Is your model scalable? Is it sustainable? Can you replicate the core elements of it or is it dependent on the actions of a few key individuals? Do you have the capacity to deliver at a bigger scale?

At SEI we now take a lot of time at the beginning of the Awards Programme to work through all of these things with the entrepreneurs, and only move to scaling conversations once the fundamentals are in place.

Demands

Another challenge that we have seen in recent years is that big, exciting ideas often receive a huge amount of attention very quickly. In particular, projects led by young social entrepreneurs can receive a lot of interest from media, potential partners and supporters. While this support and coverage is potentially transformational for the entrepreneur, the risk is that they may become over-exposed, they may burn out, or they may just be distracted by all of the noise, events and attention, to the detriment of their projects. In these cases they may not fulfil the early potential that their projects have.

Learnings for SEI and for Social Entrepreneurs

Indeed, this is a challenging issue for us in SEI, as our Awards Programme celebrates these social entrepreneurs quite publicly. It is a constant challenge for us to find the right balance between protecting the social entrepreneurs and showcasing their work. I’m not sure we’ve always gotten it right but we are constantly working on it.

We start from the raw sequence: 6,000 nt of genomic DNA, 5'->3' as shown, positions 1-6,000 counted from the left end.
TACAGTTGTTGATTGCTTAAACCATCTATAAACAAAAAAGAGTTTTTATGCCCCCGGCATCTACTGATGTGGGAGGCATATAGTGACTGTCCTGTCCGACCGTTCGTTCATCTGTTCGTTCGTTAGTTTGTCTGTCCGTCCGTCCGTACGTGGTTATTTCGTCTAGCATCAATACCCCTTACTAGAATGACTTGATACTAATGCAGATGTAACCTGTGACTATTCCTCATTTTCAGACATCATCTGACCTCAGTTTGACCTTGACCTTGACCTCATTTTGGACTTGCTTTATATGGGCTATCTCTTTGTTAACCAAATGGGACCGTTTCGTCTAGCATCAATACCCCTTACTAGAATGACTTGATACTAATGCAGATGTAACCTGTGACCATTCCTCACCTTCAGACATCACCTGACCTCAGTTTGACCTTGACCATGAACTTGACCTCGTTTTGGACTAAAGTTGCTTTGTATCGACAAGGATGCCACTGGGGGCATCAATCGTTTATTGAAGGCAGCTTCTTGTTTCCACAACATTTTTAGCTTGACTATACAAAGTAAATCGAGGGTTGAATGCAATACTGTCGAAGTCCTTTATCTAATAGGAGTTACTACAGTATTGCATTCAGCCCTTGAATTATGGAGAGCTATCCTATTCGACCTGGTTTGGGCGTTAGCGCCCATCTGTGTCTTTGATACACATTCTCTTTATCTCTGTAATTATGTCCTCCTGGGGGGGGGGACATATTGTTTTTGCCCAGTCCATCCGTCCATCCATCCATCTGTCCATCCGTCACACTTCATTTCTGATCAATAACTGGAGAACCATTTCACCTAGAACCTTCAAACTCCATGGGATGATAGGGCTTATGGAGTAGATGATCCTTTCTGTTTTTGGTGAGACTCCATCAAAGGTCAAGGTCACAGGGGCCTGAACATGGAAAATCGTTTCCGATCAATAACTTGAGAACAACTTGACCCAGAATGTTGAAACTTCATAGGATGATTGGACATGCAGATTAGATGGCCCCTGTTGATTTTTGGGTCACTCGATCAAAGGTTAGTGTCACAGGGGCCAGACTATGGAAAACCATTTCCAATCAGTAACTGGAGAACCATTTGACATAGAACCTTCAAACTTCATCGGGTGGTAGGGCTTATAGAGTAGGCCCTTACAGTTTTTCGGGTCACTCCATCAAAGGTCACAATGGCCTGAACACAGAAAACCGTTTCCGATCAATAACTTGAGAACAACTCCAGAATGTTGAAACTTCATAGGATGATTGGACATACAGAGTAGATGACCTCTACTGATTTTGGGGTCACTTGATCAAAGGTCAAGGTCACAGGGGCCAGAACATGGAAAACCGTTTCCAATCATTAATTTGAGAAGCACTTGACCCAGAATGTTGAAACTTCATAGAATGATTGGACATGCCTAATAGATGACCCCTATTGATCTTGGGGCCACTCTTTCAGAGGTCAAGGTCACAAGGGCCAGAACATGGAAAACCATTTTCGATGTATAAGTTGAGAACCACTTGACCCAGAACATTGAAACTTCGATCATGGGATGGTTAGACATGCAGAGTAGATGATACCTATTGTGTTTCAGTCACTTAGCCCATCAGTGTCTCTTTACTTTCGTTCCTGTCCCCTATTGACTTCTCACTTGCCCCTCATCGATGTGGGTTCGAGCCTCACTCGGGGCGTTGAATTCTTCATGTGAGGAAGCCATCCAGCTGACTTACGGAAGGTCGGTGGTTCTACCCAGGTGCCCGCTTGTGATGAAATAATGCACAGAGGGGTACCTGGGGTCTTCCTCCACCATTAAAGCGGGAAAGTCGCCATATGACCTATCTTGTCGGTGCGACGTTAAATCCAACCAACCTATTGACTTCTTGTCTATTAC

Over the years at SEI we have changed and adapted our approach and now have a much more nuanced approach to how we work with social entrepreneurs. We are very conscious that sometimes the best thing we can provide a project is to give them permission to decelerate for a while, to take a breath, to take stock, to slow down, so that when they do choose to scale, they are ready to give it absolutely everything.

Darren

Neuro Hero launches ground-breaking speech and language therapy app

Posted by on November 22, 2013

Neuro Hero launches ground-breaking speech and language therapy appAviva Cohen of Neuro Hero launching her new app with Minister Sean Sherlock, TD